The container as illustrated in Figures 1 through 7 may for certain purposes, have its seals i l and I2 formed simultaneously. For other purposes, the seal at one end may first be made and after introduction of the contents into the contai'ner, the seal. at. the. opposite end, may then. be- It. is to" be understood that the seal. I2'

preferred that at least. a portion. of the length.

of this seal, and, as indicated. bythe bracketed portion leading from the reference character [.6, intermediate the length of the seal I2, is formed so as. to be of less. tensile strength. than the re-' maining portion of said seal I2, so that it may be readily ruptured by pulling 0111 the finger; pieces. is: and It in opposite directions, by useof the fingers represented in dot and. dash outlines, as indicated in Figures 2' and 3 inclusive, so, as to: effect a rupture of said portion [6 ofthe seal. [2. Variations in tensile strength of the seals so. as' to provide a readily'rupturable seal portion, as defined by reference numeral i6 is accomplished by the differential in temperatures or pressures or both as employed to create the seal. It is to be understood that if desired, depending upon the contents enclosed in the container, the entire length of seal l2 may be of less tensile strength than. the seal 1 l, or at least of such low strength as to be readily rupturedupon pulling, in opposite directions, of the finger pieces l4 and I5.

As illustrated in Figures 1 through 7, the container is filled with paste-like material indicated generally at it, which may for example, be toothpaste, shaving cream, cold cream, etc.

Thus, when the rupturable seal portion, indicated by the reference character it, is ruptured or broken, then by reason of the body If of the container being of. a flexible nature, slight pressure may be applied to the container in a manner as. seen in. Figure 6 for causing the paste-like material to exude through the opening produced by rupturing of. the portion [5 of the seal l2.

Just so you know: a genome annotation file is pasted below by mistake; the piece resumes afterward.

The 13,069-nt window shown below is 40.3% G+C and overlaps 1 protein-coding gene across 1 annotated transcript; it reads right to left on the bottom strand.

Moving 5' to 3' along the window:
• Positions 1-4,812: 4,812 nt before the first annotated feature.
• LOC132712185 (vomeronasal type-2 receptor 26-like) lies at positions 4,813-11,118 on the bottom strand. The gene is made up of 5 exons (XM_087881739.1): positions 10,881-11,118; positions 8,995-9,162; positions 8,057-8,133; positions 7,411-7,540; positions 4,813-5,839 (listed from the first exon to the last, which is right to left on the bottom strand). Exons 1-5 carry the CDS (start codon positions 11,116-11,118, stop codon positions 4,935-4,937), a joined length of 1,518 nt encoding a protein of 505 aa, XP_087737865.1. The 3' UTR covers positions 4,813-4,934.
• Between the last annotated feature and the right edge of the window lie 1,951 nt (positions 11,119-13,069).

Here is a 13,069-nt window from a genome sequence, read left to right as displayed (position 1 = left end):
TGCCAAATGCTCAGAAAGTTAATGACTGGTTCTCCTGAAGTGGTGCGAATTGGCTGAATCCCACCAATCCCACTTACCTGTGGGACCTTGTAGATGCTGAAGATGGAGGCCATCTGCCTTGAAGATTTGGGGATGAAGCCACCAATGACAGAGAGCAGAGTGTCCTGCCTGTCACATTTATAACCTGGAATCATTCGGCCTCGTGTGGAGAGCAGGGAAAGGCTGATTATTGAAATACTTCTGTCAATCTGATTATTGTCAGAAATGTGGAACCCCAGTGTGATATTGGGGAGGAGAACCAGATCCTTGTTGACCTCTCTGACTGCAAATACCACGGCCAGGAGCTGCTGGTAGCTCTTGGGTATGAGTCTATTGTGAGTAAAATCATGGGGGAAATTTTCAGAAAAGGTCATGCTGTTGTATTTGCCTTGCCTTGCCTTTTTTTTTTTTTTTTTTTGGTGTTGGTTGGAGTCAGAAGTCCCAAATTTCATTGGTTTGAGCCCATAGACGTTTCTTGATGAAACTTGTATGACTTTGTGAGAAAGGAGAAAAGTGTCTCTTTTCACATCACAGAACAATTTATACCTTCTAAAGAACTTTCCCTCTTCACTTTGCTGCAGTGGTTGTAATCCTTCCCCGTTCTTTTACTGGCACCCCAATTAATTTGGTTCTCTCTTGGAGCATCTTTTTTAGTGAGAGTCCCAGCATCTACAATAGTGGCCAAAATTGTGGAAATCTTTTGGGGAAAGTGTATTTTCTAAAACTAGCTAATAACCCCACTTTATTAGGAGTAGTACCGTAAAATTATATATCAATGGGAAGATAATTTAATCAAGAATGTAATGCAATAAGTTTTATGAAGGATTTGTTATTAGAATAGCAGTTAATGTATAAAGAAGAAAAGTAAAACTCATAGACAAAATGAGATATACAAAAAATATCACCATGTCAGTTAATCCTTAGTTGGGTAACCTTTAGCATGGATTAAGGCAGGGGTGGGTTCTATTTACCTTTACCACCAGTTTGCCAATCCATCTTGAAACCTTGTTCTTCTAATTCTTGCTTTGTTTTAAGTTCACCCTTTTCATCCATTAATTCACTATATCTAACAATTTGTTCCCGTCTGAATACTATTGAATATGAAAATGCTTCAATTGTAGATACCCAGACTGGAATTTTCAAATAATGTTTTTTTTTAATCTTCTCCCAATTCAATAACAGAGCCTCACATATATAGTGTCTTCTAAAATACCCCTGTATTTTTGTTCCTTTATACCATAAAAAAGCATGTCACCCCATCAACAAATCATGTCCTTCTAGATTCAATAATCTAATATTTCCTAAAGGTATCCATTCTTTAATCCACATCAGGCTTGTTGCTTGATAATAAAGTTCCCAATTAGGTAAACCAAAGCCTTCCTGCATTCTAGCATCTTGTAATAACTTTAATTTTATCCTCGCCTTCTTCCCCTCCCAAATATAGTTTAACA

In Figures 8 and 9 I have shown another eontainer according to. this invention generally indicated by the reference numeral 2i). Similarly to the container of Figures 1 through 7, the container of Figures 8 and 9 is formed with a strong bottom seal. 2! and, at the other end, with two finger engaging tabs 22. and 23 adapted, on being pulled apart manually, to rupture a seal 24 of relatively low tensile strength. Unlike the seal of the container of Figures 1 to 7, the seal 24 is angular or chevron-shaped, with an upwardly directed point or apex at which tearing is initiated when the tabs 22' and 23 are pulled apart, such tear or rupture then being propagated downwardly and outwardly to open the top of the container 29 completely, as shown in Figure 9.

Still another container according to the present invention is shown in Figures 10 through 12. Similarly to the containers described hereinabove, this container (indicated generally by reference numeral 38) is formed with a strong bottom seal 3i and; at the other end, with two finger engaging tabs 32 and 33 adapted, on being pulledapart manually, to rupture a seal made up of outer narrow transverse portions 35 and 36 connected by an inner triangular portion 34 tapering upwardly. These three seal areas are all susceptible to rupture by manual tension, but the seal portion 34 is characterized by less tensile strength than the areas 35 and 36, so that the area 34 may initially be torn open by relatively limited manual tension, and the resulting tear is propagated through the areas 35 and 36 only on exertion of greater manual tension. Thus, as shown in Figure 11, the area 34 may initially be ruptured, to provide an initial small discharge aperture which subsequently may be enlarged to open the container completely, as shown in Figure 12.

Still another form of container according to this invention is shown in Figures 13 through 15 and there indicated generally by the reference numeral 46. Again, this container is formed with a strong bottom seal 4|, and at the other end, with two finger engaging tabs 42 and 43 adapted, on being pulled apart manually, to rupture a seal made up of a central triangular area 44 and outer inclined areas 45 and 46. The latter two areas extend angularly inwardly and upwardly to the triangular central area 44. The latter is relatively easily rupturable by manual tension. The areas 45 and 46 are characterized by greater tensile strength but are still susceptible to rupture by manual tension. Thus, by limited manual exertion, the seal area 44 may first be ruptured, as shown in Figure 14, to provide an initial small discharge aperture which may subsequently be enlarged by greater manual exertion to open the top of a container completely, as shown in Figure 15.